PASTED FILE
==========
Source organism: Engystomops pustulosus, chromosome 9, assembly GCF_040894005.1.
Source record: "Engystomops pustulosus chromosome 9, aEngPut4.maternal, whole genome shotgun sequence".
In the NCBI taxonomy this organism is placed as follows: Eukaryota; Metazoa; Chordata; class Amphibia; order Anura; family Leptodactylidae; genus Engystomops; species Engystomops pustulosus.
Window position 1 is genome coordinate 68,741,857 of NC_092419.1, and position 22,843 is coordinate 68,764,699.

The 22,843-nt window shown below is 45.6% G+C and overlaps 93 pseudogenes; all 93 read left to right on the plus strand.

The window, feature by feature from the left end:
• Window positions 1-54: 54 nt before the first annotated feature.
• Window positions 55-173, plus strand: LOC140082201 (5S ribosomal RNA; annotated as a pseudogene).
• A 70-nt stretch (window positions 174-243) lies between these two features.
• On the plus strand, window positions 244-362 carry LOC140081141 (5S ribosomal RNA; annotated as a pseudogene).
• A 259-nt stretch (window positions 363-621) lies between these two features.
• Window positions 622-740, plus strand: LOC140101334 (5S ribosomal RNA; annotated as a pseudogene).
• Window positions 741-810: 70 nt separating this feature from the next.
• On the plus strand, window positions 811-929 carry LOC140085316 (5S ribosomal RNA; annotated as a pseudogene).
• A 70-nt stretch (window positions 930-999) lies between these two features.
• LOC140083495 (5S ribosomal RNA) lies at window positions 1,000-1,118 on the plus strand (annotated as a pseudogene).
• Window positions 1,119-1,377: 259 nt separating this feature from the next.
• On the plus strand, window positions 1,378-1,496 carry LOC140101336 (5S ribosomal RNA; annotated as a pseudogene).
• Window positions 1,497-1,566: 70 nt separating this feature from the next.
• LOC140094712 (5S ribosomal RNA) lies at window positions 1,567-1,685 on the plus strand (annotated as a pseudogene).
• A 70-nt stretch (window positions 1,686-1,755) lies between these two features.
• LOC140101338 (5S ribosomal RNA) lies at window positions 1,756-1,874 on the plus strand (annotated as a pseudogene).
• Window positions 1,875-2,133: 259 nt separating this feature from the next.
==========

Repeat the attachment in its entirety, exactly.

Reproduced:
Source organism: Engystomops pustulosus, chromosome 9, assembly GCF_040894005.1.
Source record: "Engystomops pustulosus chromosome 9, aEngPut4.maternal, whole genome shotgun sequence".
In the NCBI taxonomy this organism is placed as follows: Eukaryota; Metazoa; Chordata; class Amphibia; order Anura; family Leptodactylidae; genus Engystomops; species Engystomops pustulosus.
Window position 1 is genome coordinate 68,741,857 of NC_092419.1, and position 22,843 is coordinate 68,764,699.

The 22,843-nt window shown below is 45.6% G+C and overlaps 93 pseudogenes; all 93 read left to right on the plus strand.

The window, feature by feature from the left end:
• Window positions 1-54: 54 nt before the first annotated feature.
• Window positions 55-173, plus strand: LOC140082201 (5S ribosomal RNA; annotated as a pseudogene).
• A 70-nt stretch (window positions 174-243) lies between these two features.
• On the plus strand, window positions 244-362 carry LOC140081141 (5S ribosomal RNA; annotated as a pseudogene).
• A 259-nt stretch (window positions 363-621) lies between these two features.
• Window positions 622-740, plus strand: LOC140101334 (5S ribosomal RNA; annotated as a pseudogene).
• Window positions 741-810: 70 nt separating this feature from the next.
• On the plus strand, window positions 811-929 carry LOC140085316 (5S ribosomal RNA; annotated as a pseudogene).
• A 70-nt stretch (window positions 930-999) lies between these two features.
• LOC140083495 (5S ribosomal RNA) lies at window positions 1,000-1,118 on the plus strand (annotated as a pseudogene).
• Window positions 1,119-1,377: 259 nt separating this feature from the next.
• On the plus strand, window positions 1,378-1,496 carry LOC140101336 (5S ribosomal RNA; annotated as a pseudogene).
• Window positions 1,497-1,566: 70 nt separating this feature from the next.
• LOC140094712 (5S ribosomal RNA) lies at window positions 1,567-1,685 on the plus strand (annotated as a pseudogene).
• A 70-nt stretch (window positions 1,686-1,755) lies between these two features.
• LOC140101338 (5S ribosomal RNA) lies at window positions 1,756-1,874 on the plus strand (annotated as a pseudogene).
• Window positions 1,875-2,133: 259 nt separating this feature from the next.